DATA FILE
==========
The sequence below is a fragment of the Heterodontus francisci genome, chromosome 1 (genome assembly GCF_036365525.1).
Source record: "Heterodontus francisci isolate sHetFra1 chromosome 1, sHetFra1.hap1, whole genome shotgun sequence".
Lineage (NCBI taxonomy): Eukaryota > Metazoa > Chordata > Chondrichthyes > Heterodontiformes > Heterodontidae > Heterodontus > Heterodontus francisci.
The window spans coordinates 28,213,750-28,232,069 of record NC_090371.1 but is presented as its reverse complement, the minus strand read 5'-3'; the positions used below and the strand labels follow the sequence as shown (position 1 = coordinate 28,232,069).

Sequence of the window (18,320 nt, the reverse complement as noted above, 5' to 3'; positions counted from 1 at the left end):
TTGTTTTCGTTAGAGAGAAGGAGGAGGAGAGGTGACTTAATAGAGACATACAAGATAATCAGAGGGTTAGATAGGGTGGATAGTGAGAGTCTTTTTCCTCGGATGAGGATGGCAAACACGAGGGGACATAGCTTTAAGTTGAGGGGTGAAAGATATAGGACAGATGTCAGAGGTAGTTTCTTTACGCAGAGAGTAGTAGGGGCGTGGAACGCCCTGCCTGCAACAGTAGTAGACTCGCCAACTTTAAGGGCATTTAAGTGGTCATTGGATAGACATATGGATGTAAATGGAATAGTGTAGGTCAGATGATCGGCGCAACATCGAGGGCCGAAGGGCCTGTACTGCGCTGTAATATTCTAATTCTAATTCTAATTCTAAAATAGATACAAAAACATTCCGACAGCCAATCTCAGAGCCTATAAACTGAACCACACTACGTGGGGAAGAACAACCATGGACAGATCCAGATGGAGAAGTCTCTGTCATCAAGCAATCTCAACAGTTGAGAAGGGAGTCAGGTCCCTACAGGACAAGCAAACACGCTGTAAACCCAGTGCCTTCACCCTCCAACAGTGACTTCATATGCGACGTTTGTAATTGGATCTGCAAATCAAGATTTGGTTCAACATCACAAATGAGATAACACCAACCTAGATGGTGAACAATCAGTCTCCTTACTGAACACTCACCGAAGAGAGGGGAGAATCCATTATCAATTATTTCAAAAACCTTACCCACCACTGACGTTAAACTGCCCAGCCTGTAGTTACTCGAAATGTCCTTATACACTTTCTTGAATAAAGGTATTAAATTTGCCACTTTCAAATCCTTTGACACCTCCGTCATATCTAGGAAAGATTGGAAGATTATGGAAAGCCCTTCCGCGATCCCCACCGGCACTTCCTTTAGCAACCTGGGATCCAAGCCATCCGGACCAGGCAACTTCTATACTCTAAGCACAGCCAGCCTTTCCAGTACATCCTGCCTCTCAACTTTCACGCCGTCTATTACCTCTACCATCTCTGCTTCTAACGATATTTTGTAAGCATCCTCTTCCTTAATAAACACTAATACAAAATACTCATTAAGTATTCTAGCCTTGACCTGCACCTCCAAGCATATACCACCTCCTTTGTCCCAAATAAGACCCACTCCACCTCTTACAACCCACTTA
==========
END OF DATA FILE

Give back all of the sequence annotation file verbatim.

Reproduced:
The sequence below is a fragment of the Heterodontus francisci genome, chromosome 1 (genome assembly GCF_036365525.1).
Source record: "Heterodontus francisci isolate sHetFra1 chromosome 1, sHetFra1.hap1, whole genome shotgun sequence".
Lineage (NCBI taxonomy): Eukaryota > Metazoa > Chordata > Chondrichthyes > Heterodontiformes > Heterodontidae > Heterodontus > Heterodontus francisci.
The window spans coordinates 28,213,750-28,232,069 of record NC_090371.1 but is presented as its reverse complement, the minus strand read 5'-3'; the positions used below and the strand labels follow the sequence as shown (position 1 = coordinate 28,232,069).

Sequence of the window (18,320 nt, the reverse complement as noted above, 5' to 3'; positions counted from 1 at the left end):
TTGTTTTCGTTAGAGAGAAGGAGGAGGAGAGGTGACTTAATAGAGACATACAAGATAATCAGAGGGTTAGATAGGGTGGATAGTGAGAGTCTTTTTCCTCGGATGAGGATGGCAAACACGAGGGGACATAGCTTTAAGTTGAGGGGTGAAAGATATAGGACAGATGTCAGAGGTAGTTTCTTTACGCAGAGAGTAGTAGGGGCGTGGAACGCCCTGCCTGCAACAGTAGTAGACTCGCCAACTTTAAGGGCATTTAAGTGGTCATTGGATAGACATATGGATGTAAATGGAATAGTGTAGGTCAGATGATCGGCGCAACATCGAGGGCCGAAGGGCCTGTACTGCGCTGTAATATTCTAATTCTAATTCTAATTCTAAAATAGATACAAAAACATTCCGACAGCCAATCTCAGAGCCTATAAACTGAACCACACTACGTGGGGAAGAACAACCATGGACAGATCCAGATGGAGAAGTCTCTGTCATCAAGCAATCTCAACAGTTGAGAAGGGAGTCAGGTCCCTACAGGACAAGCAAACACGCTGTAAACCCAGTGCCTTCACCCTCCAACAGTGACTTCATATGCGACGTTTGTAATTGGATCTGCAAATCAAGATTTGGTTCAACATCACAAATGAGATAACACCAACCTAGATGGTGAACAATCAGTCTCCTTACTGAACACTCACCGAAGAGAGGGGAGAATCCATTATCAATTATTTCAAAAACCTTACCCACCACTGACGTTAAACTGCCCAGCCTGTAGTTACTCGAAATGTCCTTATACACTTTCTTGAATAAAGGTATTAAATTTGCCACTTTCAAATCCTTTGACACCTCCGTCATATCTAGGAAAGATTGGAAGATTATGGAAAGCCCTTCCGCGATCCCCACCGGCACTTCCTTTAGCAACCTGGGATCCAAGCCATCCGGACCAGGCAACTTCTATACTCTAAGCACAGCCAGCCTTTCCAGTACATCCTGCCTCTCAACTTTCACGCCGTCTATTACCTCTACCATCTCTGCTTCTAACGATATTTTGTAAGCATCCTCTTCCTTAATAAACACTAATACAAAATACTCATTAAGTATTCTAGCCTTGACCTGCACCTCCAAGCATATACCACCTCCTTTGTCCCAAATAAGACCCACTCCACCTCTTACAACCCACTTA